Reason #1: Culinary Adventure

I love to cook. Love. To. Cook. I don’t know what I am doing in the kitchen half of the time, and have no actual training apart from experiencing home cooking as a child, but the appearance of food makes me giddy to an extent that CFO questions my normalcy. I shouldn’t even be allowed at farmer’s markets anymore because I get so overwhelmed by all the bright colors and produce choices that I get heart palpitations, need to breathe into a paper bag, and down a glass of orange juice so I can stay upright. And, my farmer’s market only has 12 vendors. My point is, when I try to stick to what is available locally, I get to try vegetables and fruits I may never have otherwise. Had I never purchased 2 lbs of tomatillos, I would never have experienced fresh salsa verde in the summer. And trust me, summer salsa verde, that’s the dream.

Reason #2: Smart Home Economics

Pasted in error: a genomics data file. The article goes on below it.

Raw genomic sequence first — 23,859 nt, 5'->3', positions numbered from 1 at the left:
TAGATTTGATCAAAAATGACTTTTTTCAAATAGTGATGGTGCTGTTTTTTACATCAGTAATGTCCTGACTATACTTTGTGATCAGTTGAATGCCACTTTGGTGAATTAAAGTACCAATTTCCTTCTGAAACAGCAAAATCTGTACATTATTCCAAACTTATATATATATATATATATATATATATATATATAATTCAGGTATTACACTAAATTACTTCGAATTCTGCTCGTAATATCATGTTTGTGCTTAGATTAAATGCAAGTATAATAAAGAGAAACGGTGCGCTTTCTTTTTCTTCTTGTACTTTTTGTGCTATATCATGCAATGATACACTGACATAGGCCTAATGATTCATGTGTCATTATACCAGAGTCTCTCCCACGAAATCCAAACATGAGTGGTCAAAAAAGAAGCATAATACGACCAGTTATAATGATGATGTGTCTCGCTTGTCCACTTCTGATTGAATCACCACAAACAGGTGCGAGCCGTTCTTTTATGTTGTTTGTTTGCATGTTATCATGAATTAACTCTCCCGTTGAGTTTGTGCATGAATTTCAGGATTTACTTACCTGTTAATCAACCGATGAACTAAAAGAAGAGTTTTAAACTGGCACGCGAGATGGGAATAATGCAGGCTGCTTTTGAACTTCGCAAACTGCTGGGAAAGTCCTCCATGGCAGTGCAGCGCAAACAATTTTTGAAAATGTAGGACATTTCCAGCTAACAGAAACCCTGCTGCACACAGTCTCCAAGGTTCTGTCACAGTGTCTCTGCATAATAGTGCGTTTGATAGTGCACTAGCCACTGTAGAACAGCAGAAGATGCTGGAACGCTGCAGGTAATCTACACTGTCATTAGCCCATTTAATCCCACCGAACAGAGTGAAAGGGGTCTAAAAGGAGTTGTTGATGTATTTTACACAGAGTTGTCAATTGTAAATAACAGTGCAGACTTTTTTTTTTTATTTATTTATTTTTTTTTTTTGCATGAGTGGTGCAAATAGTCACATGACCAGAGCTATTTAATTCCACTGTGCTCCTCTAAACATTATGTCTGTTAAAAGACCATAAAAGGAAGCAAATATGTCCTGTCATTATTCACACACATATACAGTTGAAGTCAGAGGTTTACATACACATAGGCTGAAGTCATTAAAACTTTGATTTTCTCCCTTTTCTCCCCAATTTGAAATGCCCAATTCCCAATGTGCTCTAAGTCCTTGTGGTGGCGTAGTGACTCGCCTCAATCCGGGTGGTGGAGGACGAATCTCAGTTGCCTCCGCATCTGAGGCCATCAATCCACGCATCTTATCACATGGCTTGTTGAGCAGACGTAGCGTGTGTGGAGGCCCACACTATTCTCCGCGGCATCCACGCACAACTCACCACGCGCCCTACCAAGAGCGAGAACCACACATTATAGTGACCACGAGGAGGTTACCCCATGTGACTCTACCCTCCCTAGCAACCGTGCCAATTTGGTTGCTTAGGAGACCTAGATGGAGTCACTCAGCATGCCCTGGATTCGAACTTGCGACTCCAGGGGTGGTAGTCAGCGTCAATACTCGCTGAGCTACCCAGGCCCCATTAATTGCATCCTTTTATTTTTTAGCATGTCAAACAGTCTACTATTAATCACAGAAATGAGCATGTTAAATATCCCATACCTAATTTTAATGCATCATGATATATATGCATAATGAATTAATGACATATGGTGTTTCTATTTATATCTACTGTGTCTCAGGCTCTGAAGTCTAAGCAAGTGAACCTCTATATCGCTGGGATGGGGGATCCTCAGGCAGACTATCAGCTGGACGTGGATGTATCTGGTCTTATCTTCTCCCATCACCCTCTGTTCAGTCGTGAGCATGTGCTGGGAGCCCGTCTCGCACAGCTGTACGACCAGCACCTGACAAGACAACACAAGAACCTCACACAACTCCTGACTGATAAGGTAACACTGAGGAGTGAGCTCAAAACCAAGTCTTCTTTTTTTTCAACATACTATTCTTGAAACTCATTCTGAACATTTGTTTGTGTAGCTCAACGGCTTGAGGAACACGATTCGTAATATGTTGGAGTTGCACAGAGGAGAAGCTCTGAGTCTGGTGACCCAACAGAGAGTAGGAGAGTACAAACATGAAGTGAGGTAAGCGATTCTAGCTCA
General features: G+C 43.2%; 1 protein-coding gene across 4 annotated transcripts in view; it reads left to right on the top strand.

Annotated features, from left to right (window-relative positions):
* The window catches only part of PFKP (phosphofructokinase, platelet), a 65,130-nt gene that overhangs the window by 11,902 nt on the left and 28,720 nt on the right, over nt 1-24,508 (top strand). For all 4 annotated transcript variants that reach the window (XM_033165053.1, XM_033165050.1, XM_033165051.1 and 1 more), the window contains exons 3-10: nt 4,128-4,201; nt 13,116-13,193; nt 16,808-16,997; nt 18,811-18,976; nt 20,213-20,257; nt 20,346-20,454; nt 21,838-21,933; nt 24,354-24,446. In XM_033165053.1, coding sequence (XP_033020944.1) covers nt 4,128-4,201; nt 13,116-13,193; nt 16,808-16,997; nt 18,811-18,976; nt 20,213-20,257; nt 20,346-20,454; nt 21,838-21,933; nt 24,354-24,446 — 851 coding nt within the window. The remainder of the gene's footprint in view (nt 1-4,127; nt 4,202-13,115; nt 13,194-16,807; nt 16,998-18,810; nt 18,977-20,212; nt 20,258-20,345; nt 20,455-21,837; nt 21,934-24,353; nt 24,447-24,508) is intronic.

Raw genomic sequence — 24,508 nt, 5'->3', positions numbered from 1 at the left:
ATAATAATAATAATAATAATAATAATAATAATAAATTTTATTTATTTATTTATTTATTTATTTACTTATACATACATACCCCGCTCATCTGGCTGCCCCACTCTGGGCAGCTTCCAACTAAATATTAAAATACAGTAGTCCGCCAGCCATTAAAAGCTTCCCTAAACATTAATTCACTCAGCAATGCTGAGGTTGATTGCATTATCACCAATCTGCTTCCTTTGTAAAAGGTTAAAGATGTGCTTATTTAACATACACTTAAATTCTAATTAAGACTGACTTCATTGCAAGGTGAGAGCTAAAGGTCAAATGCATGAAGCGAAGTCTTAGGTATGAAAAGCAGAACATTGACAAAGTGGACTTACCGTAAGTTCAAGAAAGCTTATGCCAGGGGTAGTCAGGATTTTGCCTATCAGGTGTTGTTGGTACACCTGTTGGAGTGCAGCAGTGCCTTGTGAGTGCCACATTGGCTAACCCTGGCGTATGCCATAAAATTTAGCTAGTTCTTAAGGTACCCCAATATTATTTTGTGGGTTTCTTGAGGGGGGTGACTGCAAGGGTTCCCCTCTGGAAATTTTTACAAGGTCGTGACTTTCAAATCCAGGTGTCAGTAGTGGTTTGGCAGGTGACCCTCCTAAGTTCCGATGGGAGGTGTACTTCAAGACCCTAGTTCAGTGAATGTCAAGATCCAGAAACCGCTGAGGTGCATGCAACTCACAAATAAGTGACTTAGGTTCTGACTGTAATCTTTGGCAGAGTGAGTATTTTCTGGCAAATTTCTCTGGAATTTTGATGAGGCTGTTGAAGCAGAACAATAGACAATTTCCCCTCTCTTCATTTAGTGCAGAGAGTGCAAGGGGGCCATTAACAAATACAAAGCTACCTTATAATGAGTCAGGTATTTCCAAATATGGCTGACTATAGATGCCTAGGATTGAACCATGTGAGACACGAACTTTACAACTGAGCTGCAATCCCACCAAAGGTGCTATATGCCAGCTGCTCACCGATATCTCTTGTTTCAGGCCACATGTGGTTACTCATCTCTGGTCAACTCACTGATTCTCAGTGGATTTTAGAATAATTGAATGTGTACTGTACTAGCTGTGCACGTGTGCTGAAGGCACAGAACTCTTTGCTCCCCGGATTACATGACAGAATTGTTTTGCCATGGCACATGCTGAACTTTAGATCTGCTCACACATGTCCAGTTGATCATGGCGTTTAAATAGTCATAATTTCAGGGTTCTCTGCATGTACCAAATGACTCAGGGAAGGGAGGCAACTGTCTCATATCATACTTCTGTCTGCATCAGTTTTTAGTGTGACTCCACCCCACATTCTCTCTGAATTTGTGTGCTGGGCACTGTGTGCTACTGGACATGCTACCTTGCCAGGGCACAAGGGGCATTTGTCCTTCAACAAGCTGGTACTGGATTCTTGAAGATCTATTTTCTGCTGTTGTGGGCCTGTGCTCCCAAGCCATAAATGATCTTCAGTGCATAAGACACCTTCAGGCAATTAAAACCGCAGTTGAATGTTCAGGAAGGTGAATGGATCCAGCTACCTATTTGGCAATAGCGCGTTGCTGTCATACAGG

I am lucky enough to live near food Paradise, an employee owned grocery chain that carries every possibly kind of food ever wanted needed or invented. Paradise also happens to have the best produce prices year round. Produce is a commodity item, which means the price fluctuates with the market, and why you see prices of green beans fall in the summer when there is high production and soar in the winter when they are shipped from Mexico, and then fall again when they get moldy sitting in those water spray bins. Many grocery chains are beginning to carry locally sourced produce in the summer to appease a demanding public, but if you are lucky to have your own Paradise, you may be able to find year-round local produce at rock bottom prices. For example, in February, celery root, parsnips, turnips, parsley root, and rutabagas are being stocked by the bin full and they make delightfully filling meals. And, at less than $1.00/lb for these, it’s a pretty cheap way to eat in the desolate months. Compare that to $3.99/lb for out-of-season asparagus. For me and CFO, not a tough call.